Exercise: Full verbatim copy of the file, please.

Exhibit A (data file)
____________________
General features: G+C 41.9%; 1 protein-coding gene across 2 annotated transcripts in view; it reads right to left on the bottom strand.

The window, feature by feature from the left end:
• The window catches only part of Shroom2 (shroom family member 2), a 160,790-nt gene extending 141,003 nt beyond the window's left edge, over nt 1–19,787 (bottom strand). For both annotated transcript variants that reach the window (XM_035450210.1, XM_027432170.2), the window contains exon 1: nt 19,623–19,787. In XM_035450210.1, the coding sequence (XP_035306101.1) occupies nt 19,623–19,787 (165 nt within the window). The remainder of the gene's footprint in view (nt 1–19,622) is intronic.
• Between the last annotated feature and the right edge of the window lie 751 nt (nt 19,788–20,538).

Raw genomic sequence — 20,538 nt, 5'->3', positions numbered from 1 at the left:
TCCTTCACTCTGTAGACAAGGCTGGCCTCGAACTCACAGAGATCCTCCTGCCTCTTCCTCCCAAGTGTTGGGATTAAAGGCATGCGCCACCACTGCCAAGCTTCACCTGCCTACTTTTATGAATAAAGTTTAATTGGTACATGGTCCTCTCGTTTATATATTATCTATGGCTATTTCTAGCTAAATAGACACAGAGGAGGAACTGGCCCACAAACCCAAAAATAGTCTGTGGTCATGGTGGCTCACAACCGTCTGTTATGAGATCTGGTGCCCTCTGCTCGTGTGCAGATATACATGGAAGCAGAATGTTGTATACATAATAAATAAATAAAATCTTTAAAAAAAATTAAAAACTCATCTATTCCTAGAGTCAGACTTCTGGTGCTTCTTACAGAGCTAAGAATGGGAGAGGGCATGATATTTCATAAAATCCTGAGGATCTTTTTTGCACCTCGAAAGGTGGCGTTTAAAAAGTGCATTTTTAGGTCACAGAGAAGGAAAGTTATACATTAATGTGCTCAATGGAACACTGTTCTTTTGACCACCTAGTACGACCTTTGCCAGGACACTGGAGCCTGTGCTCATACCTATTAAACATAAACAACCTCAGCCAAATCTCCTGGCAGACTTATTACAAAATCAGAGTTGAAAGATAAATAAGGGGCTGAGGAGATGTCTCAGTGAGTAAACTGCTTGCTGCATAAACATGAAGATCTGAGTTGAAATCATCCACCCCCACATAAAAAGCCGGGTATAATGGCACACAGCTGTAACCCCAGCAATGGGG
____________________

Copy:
General features: G+C 41.9%; 1 protein-coding gene across 2 annotated transcripts in view; it reads right to left on the bottom strand.

The window, feature by feature from the left end:
• The window catches only part of Shroom2 (shroom family member 2), a 160,790-nt gene extending 141,003 nt beyond the window's left edge, over nt 1–19,787 (bottom strand). For both annotated transcript variants that reach the window (XM_035450210.1, XM_027432170.2), the window contains exon 1: nt 19,623–19,787. In XM_035450210.1, the coding sequence (XP_035306101.1) occupies nt 19,623–19,787 (165 nt within the window). The remainder of the gene's footprint in view (nt 1–19,622) is intronic.
• Between the last annotated feature and the right edge of the window lie 751 nt (nt 19,788–20,538).

Raw genomic sequence — 20,538 nt, 5'->3', positions numbered from 1 at the left:
TCCTTCACTCTGTAGACAAGGCTGGCCTCGAACTCACAGAGATCCTCCTGCCTCTTCCTCCCAAGTGTTGGGATTAAAGGCATGCGCCACCACTGCCAAGCTTCACCTGCCTACTTTTATGAATAAAGTTTAATTGGTACATGGTCCTCTCGTTTATATATTATCTATGGCTATTTCTAGCTAAATAGACACAGAGGAGGAACTGGCCCACAAACCCAAAAATAGTCTGTGGTCATGGTGGCTCACAACCGTCTGTTATGAGATCTGGTGCCCTCTGCTCGTGTGCAGATATACATGGAAGCAGAATGTTGTATACATAATAAATAAATAAAATCTTTAAAAAAAATTAAAAACTCATCTATTCCTAGAGTCAGACTTCTGGTGCTTCTTACAGAGCTAAGAATGGGAGAGGGCATGATATTTCATAAAATCCTGAGGATCTTTTTTGCACCTCGAAAGGTGGCGTTTAAAAAGTGCATTTTTAGGTCACAGAGAAGGAAAGTTATACATTAATGTGCTCAATGGAACACTGTTCTTTTGACCACCTAGTACGACCTTTGCCAGGACACTGGAGCCTGTGCTCATACCTATTAAACATAAACAACCTCAGCCAAATCTCCTGGCAGACTTATTACAAAATCAGAGTTGAAAGATAAATAAGGGGCTGAGGAGATGTCTCAGTGAGTAAACTGCTTGCTGCATAAACATGAAGATCTGAGTTGAAATCATCCACCCCCACATAAAAAGCCGGGTATAATGGCACACAGCTGTAACCCCAGCAATGGGG